Even with a clear idea of their own financial status -- what they can afford and how trustworthy they will appear to a lending institution -- many people fail to pay attention to the big picture. If you're anxious to buy now just because of your own financial situation or restrict yourself to a particular location, you may not see the forest for the trees.
The housing market isn't static -- it fluctuates. Sometimes it favors those looking to buy -- a buyers' market. Other times it favors those looking to sell -- a sellers' market. To understand why these shifts happen, let's look at the contributing factors, like supply and demand. Inhabitable or desirable housing can be scarce or in surplus. Low supply increases demand -- and prices -- to favor sellers. On the flip side, when supply is high and there are more houses on the market than buyers, the situation favors buyers. Other factors include interest rates, consumer confidence and the overall condition of the economy [source: Max].
Keeping track of all these factors can be daunting, but you'll find many websites, newspapers and magazines that organize up-to-date information for you. This includes the real estate section of the Wall Street Journal and the National Real Estate Investor magazine, among others. A good indicator of the current housing market is the Housing Market Index (HMI), based on the reports of homebuilders themselves.
Those looking to move from one house to another might have difficulty finding the best time and way to balance a favorable purchase and sell.
For an existing homeowner, juggling buying another home while selling the first -- without taking a loss -- may be challenging. But for first-time homebuyers, the situation is simpler -- wait for the market to shift towards a buyer's market, if you can. But this process comes with its own dangers. For those witnessing housing prices fall, it's tempting to just keep waiting for them to get even lower. Patient buyers will wait and wait until finally, it's too late, and prices rise steeply again. Many warn against this pitfall and recommend that buyers strike when the iron is hot, which can be hard to determine [source: Lewis].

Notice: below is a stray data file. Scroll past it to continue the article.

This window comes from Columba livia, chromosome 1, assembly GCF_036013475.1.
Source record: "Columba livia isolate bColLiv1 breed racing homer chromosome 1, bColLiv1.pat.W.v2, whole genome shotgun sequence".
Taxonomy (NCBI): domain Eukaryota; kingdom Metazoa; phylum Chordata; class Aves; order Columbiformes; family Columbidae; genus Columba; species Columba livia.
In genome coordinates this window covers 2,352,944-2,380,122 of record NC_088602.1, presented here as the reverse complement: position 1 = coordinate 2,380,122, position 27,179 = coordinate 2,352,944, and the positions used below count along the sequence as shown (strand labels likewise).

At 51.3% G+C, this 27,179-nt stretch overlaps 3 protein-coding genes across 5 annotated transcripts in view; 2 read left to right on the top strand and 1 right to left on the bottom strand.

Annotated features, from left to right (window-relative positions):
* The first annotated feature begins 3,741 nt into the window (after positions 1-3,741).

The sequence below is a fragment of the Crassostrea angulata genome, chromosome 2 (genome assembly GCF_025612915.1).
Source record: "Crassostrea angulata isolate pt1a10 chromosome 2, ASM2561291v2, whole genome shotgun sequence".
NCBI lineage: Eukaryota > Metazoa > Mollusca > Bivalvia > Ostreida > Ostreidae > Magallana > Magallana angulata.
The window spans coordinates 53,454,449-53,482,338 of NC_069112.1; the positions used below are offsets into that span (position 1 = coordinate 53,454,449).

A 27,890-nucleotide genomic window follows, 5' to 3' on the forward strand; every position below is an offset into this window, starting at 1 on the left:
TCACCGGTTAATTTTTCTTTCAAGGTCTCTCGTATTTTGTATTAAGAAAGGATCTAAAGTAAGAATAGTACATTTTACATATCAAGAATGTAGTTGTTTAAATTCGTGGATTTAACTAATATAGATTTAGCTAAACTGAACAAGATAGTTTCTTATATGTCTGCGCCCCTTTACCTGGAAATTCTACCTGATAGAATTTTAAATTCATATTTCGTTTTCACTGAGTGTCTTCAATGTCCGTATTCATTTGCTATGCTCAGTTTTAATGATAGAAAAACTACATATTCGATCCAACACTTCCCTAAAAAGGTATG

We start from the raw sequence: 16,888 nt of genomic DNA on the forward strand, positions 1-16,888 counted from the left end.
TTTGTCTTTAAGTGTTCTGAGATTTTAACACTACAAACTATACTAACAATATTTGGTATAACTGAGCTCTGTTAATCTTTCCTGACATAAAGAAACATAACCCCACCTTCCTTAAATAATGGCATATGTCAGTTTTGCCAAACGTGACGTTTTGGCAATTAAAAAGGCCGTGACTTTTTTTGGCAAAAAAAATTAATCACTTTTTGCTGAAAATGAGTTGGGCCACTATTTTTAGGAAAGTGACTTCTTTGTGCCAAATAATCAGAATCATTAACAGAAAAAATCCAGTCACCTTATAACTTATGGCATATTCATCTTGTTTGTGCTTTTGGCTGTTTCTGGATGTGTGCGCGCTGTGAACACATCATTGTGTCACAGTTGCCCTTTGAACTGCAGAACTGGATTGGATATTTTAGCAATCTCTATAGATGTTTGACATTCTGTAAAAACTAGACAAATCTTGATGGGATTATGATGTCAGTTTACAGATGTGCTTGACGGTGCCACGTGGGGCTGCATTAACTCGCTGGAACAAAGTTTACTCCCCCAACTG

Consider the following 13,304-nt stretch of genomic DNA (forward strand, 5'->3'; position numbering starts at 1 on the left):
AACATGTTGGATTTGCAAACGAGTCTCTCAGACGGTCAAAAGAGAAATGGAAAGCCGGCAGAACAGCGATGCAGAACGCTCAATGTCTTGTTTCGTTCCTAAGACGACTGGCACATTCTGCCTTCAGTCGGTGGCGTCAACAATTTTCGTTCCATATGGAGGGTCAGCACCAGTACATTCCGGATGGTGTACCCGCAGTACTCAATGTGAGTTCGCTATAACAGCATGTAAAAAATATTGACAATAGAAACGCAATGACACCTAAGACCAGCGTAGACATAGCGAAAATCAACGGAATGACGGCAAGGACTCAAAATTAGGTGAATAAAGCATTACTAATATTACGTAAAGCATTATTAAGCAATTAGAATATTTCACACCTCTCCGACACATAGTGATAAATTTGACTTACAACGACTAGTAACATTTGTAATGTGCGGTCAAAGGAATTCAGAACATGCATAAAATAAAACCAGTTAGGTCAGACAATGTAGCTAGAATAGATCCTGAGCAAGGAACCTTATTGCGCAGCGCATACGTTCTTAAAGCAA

Besides timing, consider how the market changes in your preferred location. Just as housing markets vary with time, they also vary by location. Looking at data about the housing market in your local area might be the best bet in your house hunt. On the other hand, moving to another location may give you significantly better bang for your buck. For the same price you pay for a small house in the city, you can get a bigger house and a large yard a bit farther out.
All this research will give you a leg up in your house search. Being more informed will give you an accurate idea of what things are worth today, and that is invaluable in the negotiations stage.
After they've researched, some people still forget to consider that a home purchase is a two-way street. A buyer looking for an impressive house may forget that he or she must impress the seller, especially during a competitive seller's market. Read on to learn how to do just that.